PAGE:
Microsoft Exchange email hack was caused by China, US says – .

Microsoft Exchange email hack was caused by China, US says – .

WASHINGTON – The Biden administration on Monday accused China of hacking Microsoft Exchange mail server software that compromised tens of thousands of computers around the world earlier this year.

The administration and allied nations have also disclosed a wide array of other Beijing cyber threats, including ransomware attacks by government-affiliated hackers that have targeted companies with millions of dollars in demands. China’s State Security Ministry has used criminal hackers, who have engaged in cyberextortion schemes and thefts for their own benefit, according to a senior administration official. This official informed journalists of the investigation on condition of anonymity.

Meanwhile, the Justice Department on Monday announced charges against four Chinese nationals who prosecutors said were working with the State Security Department in a hacking campaign targeting dozens of computer systems, including businesses, universities and government entities.

The announcements highlighted the continued cyber threat posed by Chinese government hackers, even as the administration works to curb ransomware attacks from Russia-based unions that have targeted critical infrastructure, including a huge fuel pipeline. Even though the denunciation was not accompanied by any sanction from Beijing, a senior administration official who leaked the actions to reporters said the United States had clashed with senior Chinese officials and the White House considered shame. publicity of the multinational as an important message.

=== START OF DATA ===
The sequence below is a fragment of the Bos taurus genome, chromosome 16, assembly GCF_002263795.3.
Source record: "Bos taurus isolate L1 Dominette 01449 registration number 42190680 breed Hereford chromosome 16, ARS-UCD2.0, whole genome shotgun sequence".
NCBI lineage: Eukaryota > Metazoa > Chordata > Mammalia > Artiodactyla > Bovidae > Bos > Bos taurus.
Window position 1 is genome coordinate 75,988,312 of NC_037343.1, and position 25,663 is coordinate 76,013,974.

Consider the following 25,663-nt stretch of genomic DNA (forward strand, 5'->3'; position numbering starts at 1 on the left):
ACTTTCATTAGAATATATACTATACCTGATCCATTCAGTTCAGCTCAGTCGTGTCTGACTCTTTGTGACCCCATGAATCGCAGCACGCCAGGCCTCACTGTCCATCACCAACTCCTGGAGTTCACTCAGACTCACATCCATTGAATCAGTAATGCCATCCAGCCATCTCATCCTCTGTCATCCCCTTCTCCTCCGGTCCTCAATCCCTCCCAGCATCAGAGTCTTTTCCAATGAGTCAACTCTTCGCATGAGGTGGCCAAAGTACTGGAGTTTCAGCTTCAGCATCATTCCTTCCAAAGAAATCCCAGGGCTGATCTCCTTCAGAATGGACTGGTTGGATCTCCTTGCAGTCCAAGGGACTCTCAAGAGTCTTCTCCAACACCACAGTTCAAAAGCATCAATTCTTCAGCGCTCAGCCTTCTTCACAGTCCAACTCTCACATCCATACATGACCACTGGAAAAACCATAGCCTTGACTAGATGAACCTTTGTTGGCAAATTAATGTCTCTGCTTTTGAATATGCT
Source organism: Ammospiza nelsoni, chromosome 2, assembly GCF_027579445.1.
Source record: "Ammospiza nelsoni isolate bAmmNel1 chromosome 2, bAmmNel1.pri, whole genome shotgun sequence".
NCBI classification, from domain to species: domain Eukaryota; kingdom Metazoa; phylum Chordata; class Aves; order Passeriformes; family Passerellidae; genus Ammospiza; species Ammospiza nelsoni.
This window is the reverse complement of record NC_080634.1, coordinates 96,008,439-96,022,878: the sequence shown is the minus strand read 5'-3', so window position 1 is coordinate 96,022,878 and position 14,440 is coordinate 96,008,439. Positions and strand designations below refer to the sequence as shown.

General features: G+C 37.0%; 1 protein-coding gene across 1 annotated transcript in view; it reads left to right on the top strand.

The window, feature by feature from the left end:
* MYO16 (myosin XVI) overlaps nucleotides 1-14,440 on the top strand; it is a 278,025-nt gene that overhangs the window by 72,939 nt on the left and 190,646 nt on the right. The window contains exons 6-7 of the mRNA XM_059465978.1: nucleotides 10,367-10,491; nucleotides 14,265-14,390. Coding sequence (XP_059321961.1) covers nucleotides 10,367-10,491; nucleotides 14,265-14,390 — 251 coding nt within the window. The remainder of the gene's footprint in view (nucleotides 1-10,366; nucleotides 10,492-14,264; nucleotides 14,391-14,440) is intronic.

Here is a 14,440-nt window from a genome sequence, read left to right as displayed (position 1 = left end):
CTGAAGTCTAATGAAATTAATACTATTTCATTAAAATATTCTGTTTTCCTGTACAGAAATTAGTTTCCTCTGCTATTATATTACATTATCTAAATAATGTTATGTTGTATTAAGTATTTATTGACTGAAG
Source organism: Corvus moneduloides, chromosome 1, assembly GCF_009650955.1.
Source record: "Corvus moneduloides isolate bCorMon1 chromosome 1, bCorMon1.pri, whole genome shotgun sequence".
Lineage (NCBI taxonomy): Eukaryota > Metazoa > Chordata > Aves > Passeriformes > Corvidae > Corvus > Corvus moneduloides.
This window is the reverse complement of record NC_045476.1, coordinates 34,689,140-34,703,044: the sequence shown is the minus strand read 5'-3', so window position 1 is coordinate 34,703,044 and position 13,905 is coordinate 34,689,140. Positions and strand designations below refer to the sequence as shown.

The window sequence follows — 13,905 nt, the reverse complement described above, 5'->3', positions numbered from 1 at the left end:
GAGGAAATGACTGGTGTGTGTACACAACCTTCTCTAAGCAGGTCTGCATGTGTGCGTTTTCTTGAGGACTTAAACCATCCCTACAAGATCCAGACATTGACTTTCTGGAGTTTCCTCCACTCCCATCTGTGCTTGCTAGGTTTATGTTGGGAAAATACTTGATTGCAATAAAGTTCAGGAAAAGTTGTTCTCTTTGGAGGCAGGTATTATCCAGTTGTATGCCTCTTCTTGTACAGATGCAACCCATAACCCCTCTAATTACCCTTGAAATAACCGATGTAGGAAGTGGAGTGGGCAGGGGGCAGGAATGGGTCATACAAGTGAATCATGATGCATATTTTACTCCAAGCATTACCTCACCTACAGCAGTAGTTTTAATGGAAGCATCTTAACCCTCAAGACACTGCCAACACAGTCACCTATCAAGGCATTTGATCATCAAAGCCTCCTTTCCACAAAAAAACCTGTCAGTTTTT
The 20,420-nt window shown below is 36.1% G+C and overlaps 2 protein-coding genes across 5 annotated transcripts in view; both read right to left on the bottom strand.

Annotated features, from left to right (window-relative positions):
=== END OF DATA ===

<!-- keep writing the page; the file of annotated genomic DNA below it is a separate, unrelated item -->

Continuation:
That hackers affiliated with the Department of State Security carried out a ransomware attack was surprising and worrying to the US government, the senior administration official said. But the attack, in which an unidentified U.S. company received a large ransom demand, also gave U.S. officials new insight into what the official said was “the kind of aggressive behavior that we see it coming from China ”.

The European Union and Britain have also singled out China. The EU has said malicious cyber activities with “significant effects” targeting government institutions, political organizations and key industries in the bloc’s 27 member states could be linked to Chinese hacking groups. The UK’s National Cyber ​​Security Center said the groups were targeting maritime industries and naval defense contractors in the US, Europe and the Finnish parliament.

In a statement, EU foreign policy chief Josep Borrell said the hacking was “carried out from within Chinese territory for the purpose of intellectual property theft and espionage.”

The Microsoft Exchange cyber attack “by Chinese state-backed groups was reckless but familiar behavior,” British Foreign Minister Dominic Raab said.

The majority of recent, most damaging and high-profile ransomware attacks have involved Russian criminal gangs. Although the United States has at times seen links between Russian intelligence agencies and individual hackers, the Chinese government’s use of criminal hackers “to conduct unauthorized cyber operations on a global scale is distinct,” the manager said.

The Microsoft Exchange hack was first identified in January and was quickly attributed to Chinese cyber spies by private sector groups. An administration official said the government’s attribution to hackers affiliated with China’s State Security Ministry has so far been in part due to ransomware discovery and for-profit hacking operations and because the administration wanted to combine the announcement with business advice on the tactics the Chinese used.

A notice released Monday by the FBI, National Security Agency, and Cybersecurity and Infrastructure Security Agency outlined specific techniques and means that government agencies and businesses can protect themselves from.

The White House also wanted to form an international coalition of allies to call on China, according to the official, who said it was the first time that NATO has condemned Beijing’s hacking operations.

A spokesperson for the Chinese Foreign Ministry, when asked about the Microsoft Exchange hack, previously said that China “strongly opposes and combats cyberattacks and cybervol in all their forms” and warned that the attribution of Cyber ​​attacks should be based on evidence and not on “baseless accusations”.


Kelvin Chan in London contributed to this report


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